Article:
McQuate v. WhiteAnnotate this Case
389 S.W.2d 206 (1965)
Marie McQUATE, Respondent, v. Naomi WHITE, Individually, and as Co-Executrix of the Estate of Chester A. Mc-Quate, Naomi White, Guardian of Sonya White, Yana White, Lisa White and Eric White, Elizabeth Christopher, Individually and Co-Executrix of the Estate of Chester A. McQuate, Walter B. Christopher, Legal Guardian of Lorna Christopher and Glen Christopher, Appellants.
Supreme Court of Missouri, Division No. 2.
April 12, 1965.
*208 Sevier & Turnage, Robert F. Sevier, William E. Turnage, Liberty, for plaintiff-respondent.
Robert H. Frost, G. Raymond Speckman, Plattsburg, Derrick & Holderle and Tyree C. Derrick, St. Louis, for appellants.
Plaintiff, widow of Chester A. McQuate, filed suit seeking a declaration that a marriage agreement entered into on November 17, 1954, be declared void, that the record thereof be expunged, and that she be declared to have the same interest in two described tracts of real estate as she would otherwise have had. The husband died on September 11, 1961, and his will was duly probated. Plaintiff, on May 23, 1962, filed her election to renounce the will and take her "legal share" of his estate. The trial court entered a judgment finding generally that the contract should be set aside, and it ordered, adjudged and declared that it be "set aside and for naught held." Motions for judgment and a new trial were filed and overruled. After an untimely notice of appeal was filed in the Circuit Court, this Court granted a special order allowing a notice to be filed and it was filed. The defendants are the executrices, the two daughters of the deceased, and the guardians of his grandchildren who were the devisees of the two principal tracts of the controverted real estate.
The "marriage contract" recited that each party was possessed of property, had made full and frank disclosure to the other, and had been advised of his or her legal rights; the expressed considerations, pro and con, were one dollar and other "good and sufficient and satisfactory consideration." By the terms of the contract the husband agreed that the wife (plaintiff) should own, hold and enjoy all of her present and future property as her separate and sole estate with the full right to convey or mortgage it or to dispose of it by will, and that he thereby released to her and her heirs, representatives, assigns, legatees and devisees all rights and claims thereto which he might have by reason of the marriage; for the identical expressed considerations, the wife made the same agreements and the same release with reference (only) to two specifically described tracts of real estate owned by the husband; from the descriptions one would appear to have consisted of 240 acres and the other of 80 acres, located in different sections. Each party agreed that if it should be deemed necessary he or she would execute any documents required to carry out the terms of the contract.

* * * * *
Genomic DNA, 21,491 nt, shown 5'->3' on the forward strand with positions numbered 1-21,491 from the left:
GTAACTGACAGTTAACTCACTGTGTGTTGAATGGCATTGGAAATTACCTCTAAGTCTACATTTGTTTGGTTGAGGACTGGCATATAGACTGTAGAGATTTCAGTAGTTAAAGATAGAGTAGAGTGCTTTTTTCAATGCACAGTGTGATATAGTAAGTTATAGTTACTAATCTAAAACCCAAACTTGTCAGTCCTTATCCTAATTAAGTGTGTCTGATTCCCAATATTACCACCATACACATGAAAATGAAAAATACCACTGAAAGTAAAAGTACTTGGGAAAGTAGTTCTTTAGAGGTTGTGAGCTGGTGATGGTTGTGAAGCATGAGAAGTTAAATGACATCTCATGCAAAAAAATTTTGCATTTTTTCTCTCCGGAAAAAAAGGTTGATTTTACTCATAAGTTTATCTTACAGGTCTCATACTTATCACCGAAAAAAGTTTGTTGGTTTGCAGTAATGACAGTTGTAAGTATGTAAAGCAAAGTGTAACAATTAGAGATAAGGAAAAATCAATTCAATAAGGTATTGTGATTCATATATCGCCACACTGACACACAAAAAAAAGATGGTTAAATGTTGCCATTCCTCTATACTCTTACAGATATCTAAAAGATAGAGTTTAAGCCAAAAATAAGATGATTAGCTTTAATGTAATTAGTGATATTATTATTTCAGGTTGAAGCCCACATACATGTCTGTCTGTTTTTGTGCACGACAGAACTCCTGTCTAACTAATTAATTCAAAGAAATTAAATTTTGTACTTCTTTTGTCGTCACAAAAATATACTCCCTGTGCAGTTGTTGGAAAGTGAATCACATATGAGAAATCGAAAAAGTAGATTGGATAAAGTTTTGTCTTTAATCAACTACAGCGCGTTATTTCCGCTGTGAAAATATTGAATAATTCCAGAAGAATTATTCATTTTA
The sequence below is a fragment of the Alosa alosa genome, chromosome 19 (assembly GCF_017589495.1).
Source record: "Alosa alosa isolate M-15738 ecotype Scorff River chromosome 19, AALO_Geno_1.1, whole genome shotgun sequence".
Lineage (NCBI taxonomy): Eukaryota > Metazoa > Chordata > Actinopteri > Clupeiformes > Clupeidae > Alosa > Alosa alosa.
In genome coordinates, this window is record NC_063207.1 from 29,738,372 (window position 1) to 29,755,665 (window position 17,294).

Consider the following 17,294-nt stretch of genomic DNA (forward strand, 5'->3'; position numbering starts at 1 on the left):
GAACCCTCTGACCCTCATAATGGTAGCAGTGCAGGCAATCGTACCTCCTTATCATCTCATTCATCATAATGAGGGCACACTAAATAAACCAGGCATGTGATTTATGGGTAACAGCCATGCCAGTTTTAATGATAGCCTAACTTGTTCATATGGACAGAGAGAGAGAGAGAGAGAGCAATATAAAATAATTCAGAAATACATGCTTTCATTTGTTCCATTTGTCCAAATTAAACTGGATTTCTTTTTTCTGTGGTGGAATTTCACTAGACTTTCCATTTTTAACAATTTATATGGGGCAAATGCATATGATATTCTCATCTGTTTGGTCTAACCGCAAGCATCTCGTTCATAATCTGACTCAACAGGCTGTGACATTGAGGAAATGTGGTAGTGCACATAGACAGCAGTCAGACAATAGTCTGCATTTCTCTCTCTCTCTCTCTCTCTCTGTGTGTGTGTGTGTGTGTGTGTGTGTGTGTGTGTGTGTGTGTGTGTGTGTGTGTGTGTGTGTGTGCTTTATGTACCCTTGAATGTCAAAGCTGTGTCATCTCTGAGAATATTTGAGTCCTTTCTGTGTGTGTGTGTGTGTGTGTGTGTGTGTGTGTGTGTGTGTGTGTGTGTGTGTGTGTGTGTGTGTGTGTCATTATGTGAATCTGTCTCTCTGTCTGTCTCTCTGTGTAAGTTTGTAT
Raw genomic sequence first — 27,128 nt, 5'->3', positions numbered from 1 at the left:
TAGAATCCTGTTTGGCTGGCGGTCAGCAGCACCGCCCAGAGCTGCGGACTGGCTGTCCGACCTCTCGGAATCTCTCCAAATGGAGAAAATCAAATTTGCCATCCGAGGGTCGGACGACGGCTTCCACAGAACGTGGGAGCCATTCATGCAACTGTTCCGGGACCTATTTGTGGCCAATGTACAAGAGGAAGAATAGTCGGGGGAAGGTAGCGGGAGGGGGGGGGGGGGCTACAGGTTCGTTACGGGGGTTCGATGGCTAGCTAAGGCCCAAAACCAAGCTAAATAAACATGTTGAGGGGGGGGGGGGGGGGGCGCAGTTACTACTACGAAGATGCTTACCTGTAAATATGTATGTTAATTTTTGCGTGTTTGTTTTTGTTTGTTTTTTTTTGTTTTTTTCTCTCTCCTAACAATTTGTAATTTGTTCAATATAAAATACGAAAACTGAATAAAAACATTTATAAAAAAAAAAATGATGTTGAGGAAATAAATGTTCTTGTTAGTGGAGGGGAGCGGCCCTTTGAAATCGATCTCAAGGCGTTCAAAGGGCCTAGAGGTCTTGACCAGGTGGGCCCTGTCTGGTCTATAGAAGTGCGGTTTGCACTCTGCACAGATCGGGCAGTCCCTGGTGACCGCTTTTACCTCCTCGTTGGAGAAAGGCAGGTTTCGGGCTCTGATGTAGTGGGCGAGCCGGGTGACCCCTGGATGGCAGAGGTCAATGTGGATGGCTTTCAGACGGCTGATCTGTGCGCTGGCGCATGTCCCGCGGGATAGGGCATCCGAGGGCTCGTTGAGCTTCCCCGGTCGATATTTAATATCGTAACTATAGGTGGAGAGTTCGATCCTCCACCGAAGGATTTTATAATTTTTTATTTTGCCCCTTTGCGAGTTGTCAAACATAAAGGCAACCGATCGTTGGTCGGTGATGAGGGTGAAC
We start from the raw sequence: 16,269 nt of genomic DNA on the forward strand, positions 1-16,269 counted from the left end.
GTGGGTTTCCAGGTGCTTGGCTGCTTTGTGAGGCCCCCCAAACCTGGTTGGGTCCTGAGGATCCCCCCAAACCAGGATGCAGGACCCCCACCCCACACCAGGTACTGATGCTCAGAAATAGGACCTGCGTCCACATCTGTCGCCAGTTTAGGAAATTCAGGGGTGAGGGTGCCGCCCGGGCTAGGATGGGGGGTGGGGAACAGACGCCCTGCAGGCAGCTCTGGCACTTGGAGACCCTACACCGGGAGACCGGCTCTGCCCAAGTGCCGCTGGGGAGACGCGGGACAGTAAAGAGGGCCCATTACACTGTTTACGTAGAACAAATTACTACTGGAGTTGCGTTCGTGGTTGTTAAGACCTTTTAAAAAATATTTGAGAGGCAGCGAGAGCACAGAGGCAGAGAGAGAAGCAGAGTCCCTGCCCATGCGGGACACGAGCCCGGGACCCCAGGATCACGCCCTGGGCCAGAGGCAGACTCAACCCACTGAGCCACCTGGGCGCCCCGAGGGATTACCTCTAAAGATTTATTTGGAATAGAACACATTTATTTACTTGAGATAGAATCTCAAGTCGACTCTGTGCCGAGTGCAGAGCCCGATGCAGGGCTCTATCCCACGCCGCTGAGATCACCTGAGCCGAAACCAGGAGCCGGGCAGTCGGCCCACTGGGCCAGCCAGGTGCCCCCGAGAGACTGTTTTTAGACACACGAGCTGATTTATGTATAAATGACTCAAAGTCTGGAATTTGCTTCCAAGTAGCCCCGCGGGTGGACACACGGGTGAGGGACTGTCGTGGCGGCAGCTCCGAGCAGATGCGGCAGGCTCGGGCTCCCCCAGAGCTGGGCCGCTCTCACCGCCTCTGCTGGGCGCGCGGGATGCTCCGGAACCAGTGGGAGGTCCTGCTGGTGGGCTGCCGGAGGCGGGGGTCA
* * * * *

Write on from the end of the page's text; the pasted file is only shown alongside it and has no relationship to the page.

Plaintiff's second amended petition sought a declaration of invalidity upon the following grounds: that she had been induced to sign the agreement by false and fraudulent representations of the decedent as to the value of the real estate and also that it was not necessary for her to consult with counsel; that she was then possessed only of personal property of the value of approximately $6,000, whereas the real estate in question was of the value of $65,000; that she already had, in law, the full right to deal with her own property and that she acquired nothing by virtue of the agreement, in fact, not even the one dollar mentioned or any other recited "satisfactory considerations"; that the agreement was executory and unilateral, and wholly void. The defendant bank was made a party because it admittedly *209 held one or more deeds of trust on the real estate. Plaintiff also alleged: that subsequent to date of the marriage and without prior discussion she had been taken by decedent to the office of an attorney where the marriage agreement was signed; that no benefit had accrued to her under the agreement; that by the will of decedent she was given less than her statutory share of the estate and that she had filed her election to renounce the will and claim a one-third interest in all the real and personal property.
The answers admitted the formal allegations of the petition and denied all substantive allegations. It will not be necessary to further detail the pleadings, except to say that the defendant bank alleged that it held liens evidenced by two recorded deeds of trust with an aggregate balance of $51,467.12 as of September 1, 1963. No one disputes the bank's claim.